She had been drawn to communism for the apparent alternative it offered to the smug, exclusionary imperialist society in which she had been raised; it took the end of the wartime alliance, the Soviet subjugation of Eastern Europe, and the revelation of Stalin's crimes against humanity to undermine and eventually overcome Lessing's youthful commitment. Her humanistic and humanitarian impulses remained, however, now freed from Party trappings.
In 1956 Lessing was for the first time able to revisit Southern Rhodesia. Although the family farm had reverted to nature, many elements of Rhodesian society that had repelled her remained. She returned to London to write Going Home, an account of her response to her contacts with Rhodesians on all levels of society and an affirmation of her commitment to individualism, liberty, and democracy, beyond party or government: “I believe in the ginger-groups, the temporarily associated minorities, the Don Quixotes, the takers-of-stands-on-principle, the do gooders and the defenders of lost causes” (Going Home 316).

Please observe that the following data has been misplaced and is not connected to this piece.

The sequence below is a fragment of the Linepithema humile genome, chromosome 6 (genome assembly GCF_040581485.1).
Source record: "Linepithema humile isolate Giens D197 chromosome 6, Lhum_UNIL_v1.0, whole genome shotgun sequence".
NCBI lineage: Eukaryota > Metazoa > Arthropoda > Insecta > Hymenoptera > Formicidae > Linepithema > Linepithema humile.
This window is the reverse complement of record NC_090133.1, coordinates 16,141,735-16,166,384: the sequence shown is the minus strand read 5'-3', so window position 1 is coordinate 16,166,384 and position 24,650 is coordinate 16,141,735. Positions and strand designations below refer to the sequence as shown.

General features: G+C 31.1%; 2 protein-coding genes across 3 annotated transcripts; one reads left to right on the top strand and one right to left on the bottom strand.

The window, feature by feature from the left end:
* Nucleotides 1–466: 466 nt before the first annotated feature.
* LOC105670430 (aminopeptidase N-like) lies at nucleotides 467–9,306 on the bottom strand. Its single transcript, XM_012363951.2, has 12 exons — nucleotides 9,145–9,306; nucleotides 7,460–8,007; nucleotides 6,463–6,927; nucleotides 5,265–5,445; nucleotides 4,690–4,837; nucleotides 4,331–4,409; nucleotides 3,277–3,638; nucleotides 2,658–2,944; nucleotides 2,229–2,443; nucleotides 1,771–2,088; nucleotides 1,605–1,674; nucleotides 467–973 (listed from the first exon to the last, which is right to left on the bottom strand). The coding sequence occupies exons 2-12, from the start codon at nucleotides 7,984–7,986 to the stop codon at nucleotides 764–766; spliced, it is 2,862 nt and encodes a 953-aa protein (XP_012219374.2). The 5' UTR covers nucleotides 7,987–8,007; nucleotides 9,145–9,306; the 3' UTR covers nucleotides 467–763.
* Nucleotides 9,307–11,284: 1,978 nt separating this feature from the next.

Among Lessing's next major projects were her most outstanding and her most notorious: The Golden Notebook (1962), The Four-Gated City (1969), and the five Canopus in Argos novels (1979-1983). These, and for that matter her later novels, have been influenced by Lessing's readings in Sufism, or to be more exact, by the writings of Idries Shah, to whose works she came in the course of an exploration of non-Western spiritual traditions. Sufism is not a doctrine so much as a quietist Path, taken with the help of Teacher (in Lessing's case Idries Shah), toward union with God, but without a withdrawal from the everyday world.